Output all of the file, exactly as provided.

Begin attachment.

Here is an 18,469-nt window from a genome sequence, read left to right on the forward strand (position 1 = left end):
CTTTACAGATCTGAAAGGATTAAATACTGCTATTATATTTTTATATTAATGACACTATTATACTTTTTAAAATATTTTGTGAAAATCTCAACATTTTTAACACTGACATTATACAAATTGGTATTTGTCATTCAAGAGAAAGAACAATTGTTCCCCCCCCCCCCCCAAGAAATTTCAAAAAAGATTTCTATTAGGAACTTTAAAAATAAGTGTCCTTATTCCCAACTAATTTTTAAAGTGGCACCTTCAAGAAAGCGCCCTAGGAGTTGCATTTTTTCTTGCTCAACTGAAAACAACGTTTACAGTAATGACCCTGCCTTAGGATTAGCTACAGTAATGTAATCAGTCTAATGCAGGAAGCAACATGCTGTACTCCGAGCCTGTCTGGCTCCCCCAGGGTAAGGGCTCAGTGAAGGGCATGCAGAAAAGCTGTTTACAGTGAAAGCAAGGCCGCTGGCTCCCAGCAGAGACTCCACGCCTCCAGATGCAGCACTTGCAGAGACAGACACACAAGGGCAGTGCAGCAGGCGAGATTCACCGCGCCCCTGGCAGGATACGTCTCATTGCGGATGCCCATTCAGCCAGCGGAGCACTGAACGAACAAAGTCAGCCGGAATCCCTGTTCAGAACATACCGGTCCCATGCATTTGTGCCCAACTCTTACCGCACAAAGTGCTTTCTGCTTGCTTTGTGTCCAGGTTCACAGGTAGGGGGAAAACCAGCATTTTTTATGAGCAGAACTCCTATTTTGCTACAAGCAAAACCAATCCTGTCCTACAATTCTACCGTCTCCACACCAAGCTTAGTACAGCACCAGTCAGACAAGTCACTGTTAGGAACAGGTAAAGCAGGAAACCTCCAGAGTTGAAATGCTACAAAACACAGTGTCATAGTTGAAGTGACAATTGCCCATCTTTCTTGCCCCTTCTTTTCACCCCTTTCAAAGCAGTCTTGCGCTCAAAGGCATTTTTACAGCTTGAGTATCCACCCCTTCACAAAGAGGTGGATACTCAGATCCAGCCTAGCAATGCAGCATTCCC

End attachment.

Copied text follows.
Here is an 18,469-nt window from a genome sequence, read left to right on the forward strand (position 1 = left end):
CTTTACAGATCTGAAAGGATTAAATACTGCTATTATATTTTTATATTAATGACACTATTATACTTTTTAAAATATTTTGTGAAAATCTCAACATTTTTAACACTGACATTATACAAATTGGTATTTGTCATTCAAGAGAAAGAACAATTGTTCCCCCCCCCCCCCCAAGAAATTTCAAAAAAGATTTCTATTAGGAACTTTAAAAATAAGTGTCCTTATTCCCAACTAATTTTTAAAGTGGCACCTTCAAGAAAGCGCCCTAGGAGTTGCATTTTTTCTTGCTCAACTGAAAACAACGTTTACAGTAATGACCCTGCCTTAGGATTAGCTACAGTAATGTAATCAGTCTAATGCAGGAAGCAACATGCTGTACTCCGAGCCTGTCTGGCTCCCCCAGGGTAAGGGCTCAGTGAAGGGCATGCAGAAAAGCTGTTTACAGTGAAAGCAAGGCCGCTGGCTCCCAGCAGAGACTCCACGCCTCCAGATGCAGCACTTGCAGAGACAGACACACAAGGGCAGTGCAGCAGGCGAGATTCACCGCGCCCCTGGCAGGATACGTCTCATTGCGGATGCCCATTCAGCCAGCGGAGCACTGAACGAACAAAGTCAGCCGGAATCCCTGTTCAGAACATACCGGTCCCATGCATTTGTGCCCAACTCTTACCGCACAAAGTGCTTTCTGCTTGCTTTGTGTCCAGGTTCACAGGTAGGGGGAAAACCAGCATTTTTTATGAGCAGAACTCCTATTTTGCTACAAGCAAAACCAATCCTGTCCTACAATTCTACCGTCTCCACACCAAGCTTAGTACAGCACCAGTCAGACAAGTCACTGTTAGGAACAGGTAAAGCAGGAAACCTCCAGAGTTGAAATGCTACAAAACACAGTGTCATAGTTGAAGTGACAATTGCCCATCTTTCTTGCCCCTTCTTTTCACCCCTTTCAAAGCAGTCTTGCGCTCAAAGGCATTTTTACAGCTTGAGTATCCACCCCTTCACAAAGAGGTGGATACTCAGATCCAGCCTAGCAATGCAGCATTCCC